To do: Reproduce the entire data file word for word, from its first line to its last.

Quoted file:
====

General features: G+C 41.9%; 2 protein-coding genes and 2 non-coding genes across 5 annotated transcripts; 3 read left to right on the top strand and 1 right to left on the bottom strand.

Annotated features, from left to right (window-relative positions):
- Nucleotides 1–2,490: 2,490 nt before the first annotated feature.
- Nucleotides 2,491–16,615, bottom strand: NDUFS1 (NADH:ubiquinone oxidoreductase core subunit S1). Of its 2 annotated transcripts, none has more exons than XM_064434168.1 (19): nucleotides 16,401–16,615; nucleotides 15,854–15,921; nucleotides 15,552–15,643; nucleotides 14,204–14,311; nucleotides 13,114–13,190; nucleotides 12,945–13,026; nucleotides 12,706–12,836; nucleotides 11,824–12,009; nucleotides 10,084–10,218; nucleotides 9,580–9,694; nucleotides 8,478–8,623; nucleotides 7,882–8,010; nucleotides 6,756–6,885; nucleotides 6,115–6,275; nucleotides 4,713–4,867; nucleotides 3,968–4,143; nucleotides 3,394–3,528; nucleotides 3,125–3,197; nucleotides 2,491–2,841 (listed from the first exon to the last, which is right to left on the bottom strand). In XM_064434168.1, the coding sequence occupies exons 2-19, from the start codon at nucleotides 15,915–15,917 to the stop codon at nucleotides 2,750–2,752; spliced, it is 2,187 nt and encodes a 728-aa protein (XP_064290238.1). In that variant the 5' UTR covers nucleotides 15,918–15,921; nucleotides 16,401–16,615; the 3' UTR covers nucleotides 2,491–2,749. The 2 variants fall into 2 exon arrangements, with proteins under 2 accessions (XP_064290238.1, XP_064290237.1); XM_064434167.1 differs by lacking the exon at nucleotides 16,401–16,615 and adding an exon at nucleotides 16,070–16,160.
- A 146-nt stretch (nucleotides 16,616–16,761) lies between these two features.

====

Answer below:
General features: G+C 41.9%; 2 protein-coding genes and 2 non-coding genes across 5 annotated transcripts; 3 read left to right on the top strand and 1 right to left on the bottom strand.

Annotated features, from left to right (window-relative positions):
- Nucleotides 1–2,490: 2,490 nt before the first annotated feature.
- Nucleotides 2,491–16,615, bottom strand: NDUFS1 (NADH:ubiquinone oxidoreductase core subunit S1). Of its 2 annotated transcripts, none has more exons than XM_064434168.1 (19): nucleotides 16,401–16,615; nucleotides 15,854–15,921; nucleotides 15,552–15,643; nucleotides 14,204–14,311; nucleotides 13,114–13,190; nucleotides 12,945–13,026; nucleotides 12,706–12,836; nucleotides 11,824–12,009; nucleotides 10,084–10,218; nucleotides 9,580–9,694; nucleotides 8,478–8,623; nucleotides 7,882–8,010; nucleotides 6,756–6,885; nucleotides 6,115–6,275; nucleotides 4,713–4,867; nucleotides 3,968–4,143; nucleotides 3,394–3,528; nucleotides 3,125–3,197; nucleotides 2,491–2,841 (listed from the first exon to the last, which is right to left on the bottom strand). In XM_064434168.1, the coding sequence occupies exons 2-19, from the start codon at nucleotides 15,915–15,917 to the stop codon at nucleotides 2,750–2,752; spliced, it is 2,187 nt and encodes a 728-aa protein (XP_064290238.1). In that variant the 5' UTR covers nucleotides 15,918–15,921; nucleotides 16,401–16,615; the 3' UTR covers nucleotides 2,491–2,749. The 2 variants fall into 2 exon arrangements, with proteins under 2 accessions (XP_064290238.1, XP_064290237.1); XM_064434167.1 differs by lacking the exon at nucleotides 16,401–16,615 and adding an exon at nucleotides 16,070–16,160.
- A 146-nt stretch (nucleotides 16,616–16,761) lies between these two features.